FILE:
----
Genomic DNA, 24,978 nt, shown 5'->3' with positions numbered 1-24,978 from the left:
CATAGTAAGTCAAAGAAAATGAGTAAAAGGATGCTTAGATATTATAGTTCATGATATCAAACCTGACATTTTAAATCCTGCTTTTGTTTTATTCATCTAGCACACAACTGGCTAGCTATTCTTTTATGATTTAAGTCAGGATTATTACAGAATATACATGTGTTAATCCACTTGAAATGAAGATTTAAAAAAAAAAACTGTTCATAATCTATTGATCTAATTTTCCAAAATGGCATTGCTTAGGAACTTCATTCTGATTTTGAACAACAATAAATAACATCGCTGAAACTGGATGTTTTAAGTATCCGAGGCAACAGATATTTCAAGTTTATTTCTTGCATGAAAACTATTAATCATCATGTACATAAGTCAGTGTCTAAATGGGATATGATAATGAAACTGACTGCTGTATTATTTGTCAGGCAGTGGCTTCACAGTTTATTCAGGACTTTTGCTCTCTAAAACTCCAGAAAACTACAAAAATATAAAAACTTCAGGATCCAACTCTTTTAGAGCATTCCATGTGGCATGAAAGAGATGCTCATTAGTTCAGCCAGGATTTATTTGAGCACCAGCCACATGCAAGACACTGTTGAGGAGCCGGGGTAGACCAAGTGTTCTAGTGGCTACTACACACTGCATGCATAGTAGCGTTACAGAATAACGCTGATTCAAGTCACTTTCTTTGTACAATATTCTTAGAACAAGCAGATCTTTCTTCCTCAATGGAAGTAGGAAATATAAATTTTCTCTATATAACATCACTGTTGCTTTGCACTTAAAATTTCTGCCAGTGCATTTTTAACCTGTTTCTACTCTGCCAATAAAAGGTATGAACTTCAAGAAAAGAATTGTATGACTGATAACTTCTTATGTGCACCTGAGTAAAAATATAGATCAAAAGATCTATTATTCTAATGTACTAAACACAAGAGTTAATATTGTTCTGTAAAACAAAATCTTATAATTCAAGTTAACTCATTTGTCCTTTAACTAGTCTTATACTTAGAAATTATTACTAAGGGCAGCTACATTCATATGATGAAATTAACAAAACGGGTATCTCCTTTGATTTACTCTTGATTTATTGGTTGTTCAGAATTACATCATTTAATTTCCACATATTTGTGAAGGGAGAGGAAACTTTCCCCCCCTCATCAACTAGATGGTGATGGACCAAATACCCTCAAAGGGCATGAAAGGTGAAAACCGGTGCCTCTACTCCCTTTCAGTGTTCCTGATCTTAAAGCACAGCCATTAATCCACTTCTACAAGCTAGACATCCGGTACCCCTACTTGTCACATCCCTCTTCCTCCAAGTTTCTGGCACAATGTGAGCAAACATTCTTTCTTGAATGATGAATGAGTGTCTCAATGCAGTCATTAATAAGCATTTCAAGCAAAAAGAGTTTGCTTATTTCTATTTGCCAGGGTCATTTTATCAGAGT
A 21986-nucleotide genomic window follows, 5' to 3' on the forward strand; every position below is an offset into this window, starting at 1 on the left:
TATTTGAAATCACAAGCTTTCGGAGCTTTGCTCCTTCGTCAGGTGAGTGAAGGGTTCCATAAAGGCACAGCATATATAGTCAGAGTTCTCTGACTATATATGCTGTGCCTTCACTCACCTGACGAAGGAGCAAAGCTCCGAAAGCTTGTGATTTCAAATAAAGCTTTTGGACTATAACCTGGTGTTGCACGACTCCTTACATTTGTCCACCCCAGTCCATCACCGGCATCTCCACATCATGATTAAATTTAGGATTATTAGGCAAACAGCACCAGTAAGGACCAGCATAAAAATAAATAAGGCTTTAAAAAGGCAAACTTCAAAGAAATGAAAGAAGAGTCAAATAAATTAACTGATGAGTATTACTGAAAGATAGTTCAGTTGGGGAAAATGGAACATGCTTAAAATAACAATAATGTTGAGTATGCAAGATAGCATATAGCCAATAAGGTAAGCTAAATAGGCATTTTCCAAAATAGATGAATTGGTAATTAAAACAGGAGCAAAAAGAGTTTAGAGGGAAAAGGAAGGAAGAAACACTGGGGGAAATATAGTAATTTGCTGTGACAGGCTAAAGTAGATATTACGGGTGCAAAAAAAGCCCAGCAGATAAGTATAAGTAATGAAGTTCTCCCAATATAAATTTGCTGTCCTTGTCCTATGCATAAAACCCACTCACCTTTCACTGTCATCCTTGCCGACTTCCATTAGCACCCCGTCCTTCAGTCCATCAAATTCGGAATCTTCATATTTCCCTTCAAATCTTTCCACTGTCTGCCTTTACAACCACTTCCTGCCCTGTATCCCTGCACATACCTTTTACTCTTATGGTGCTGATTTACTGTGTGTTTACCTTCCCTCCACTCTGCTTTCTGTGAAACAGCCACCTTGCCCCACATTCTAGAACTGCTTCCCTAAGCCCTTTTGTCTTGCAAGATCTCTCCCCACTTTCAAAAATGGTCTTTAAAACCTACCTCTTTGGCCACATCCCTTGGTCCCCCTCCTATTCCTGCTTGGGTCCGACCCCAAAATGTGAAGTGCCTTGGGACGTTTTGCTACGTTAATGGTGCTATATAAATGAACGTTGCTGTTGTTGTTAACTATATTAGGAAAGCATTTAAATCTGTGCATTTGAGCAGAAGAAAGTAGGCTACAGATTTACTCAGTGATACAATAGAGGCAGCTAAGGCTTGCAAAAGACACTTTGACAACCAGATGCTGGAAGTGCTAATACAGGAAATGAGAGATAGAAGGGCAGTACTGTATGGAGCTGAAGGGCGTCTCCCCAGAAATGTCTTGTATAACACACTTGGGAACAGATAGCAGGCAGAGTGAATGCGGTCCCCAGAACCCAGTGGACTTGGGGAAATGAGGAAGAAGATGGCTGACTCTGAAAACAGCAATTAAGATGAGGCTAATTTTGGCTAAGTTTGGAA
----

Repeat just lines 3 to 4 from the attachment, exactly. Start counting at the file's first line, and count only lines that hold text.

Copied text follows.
A 21986-nucleotide genomic window follows, 5' to 3' on the forward strand; every position below is an offset into this window, starting at 1 on the left:
TATTTGAAATCACAAGCTTTCGGAGCTTTGCTCCTTCGTCAGGTGAGTGAAGGGTTCCATAAAGGCACAGCATATATAGTCAGAGTTCTCTGACTATATATGCTGTGCCTTCACTCACCTGACGAAGGAGCAAAGCTCCGAAAGCTTGTGATTTCAAATAAAGCTTTTGGACTATAACCTGGTGTTGCACGACTCCTTACATTTGTCCACCCCAGTCCATCACCGGCATCTCCACATCATGATTAAATTTAGGATTATTAGGCAAACAGCACCAGTAAGGACCAGCATAAAAATAAATAAGGCTTTAAAAAGGCAAACTTCAAAGAAATGAAAGAAGAGTCAAATAAATTAACTGATGAGTATTACTGAAAGATAGTTCAGTTGGGGAAAATGGAACATGCTTAAAATAACAATAATGTTGAGTATGCAAGATAGCATATAGCCAATAAGGTAAGCTAAATAGGCATTTTCCAAAATAGATGAATTGGTAATTAAAACAGGAGCAAAAAGAGTTTAGAGGGAAAAGGAAGGAAGAAACACTGGGGGAAATATAGTAATTTGCTGTGACAGGCTAAAGTAGATATTACGGGTGCAAAAAAAGCCCAGCAGATAAGTATAAGTAATGAAGTTCTCCCAATATAAATTTGCTGTCCTTGTCCTATGCATAAAACCCACTCACCTTTCACTGTCATCCTTGCCGACTTCCATTAGCACCCCGTCCTTCAGTCCATCAAATTCGGAATCTTCATATTTCCCTTCAAATCTTTCCACTGTCTGCCTTTACAACCACTTCCTGCCCTGTATCCCTGCACATACCTTTTACTCTTATGGTGCTGATTTACTGTGTGTTTACCTTCCCTCCACTCTGCTTTCTGTGAAACAGCCACCTTGCCCCACATTCTAGAACTGCTTCCCTAAGCCCTTTTGTCTTGCAAGATCTCTCCCCACTTTCAAAAATGGTCTTTAAAACCTACCTCTTTGGCCACATCCCTTGGTCCCCCTCCTATTCCTGCTTGGGTCCGACCCCAAAATGTGAAGTGCCTTGGGACGTTTTGCTACGTTAATGGTGCTATATAAATGAACGTTGCTGTTGTTGTTAACTATATTAGGAAAGCATTTAAATCTGTGCATTTGAGCAGAAGAAAGTAGGCTACAGATTTACTCAGTGATACAATAGAGGCAGCTAAGGCTTGCAAAAGACACTTTGACAACCAGATGCTGGAAGTGCTAATACAGGAAATGAGAGATAGAAGGGCAGTACTGTATGGAGCTGAAGGGCGTCTCCCCAGAAATGTCTTGTATAACACACTTGGGAACAGATAGCAGGCAGAGTGAATGCGGTCCCCAGAACCCAGTGGACTTGGGGAAATGAGGAAGAAGATGGCTGACTCTGAAAACAGCAATTAAGATGAGGCTAATTTTGGCTAAGTTTGGAA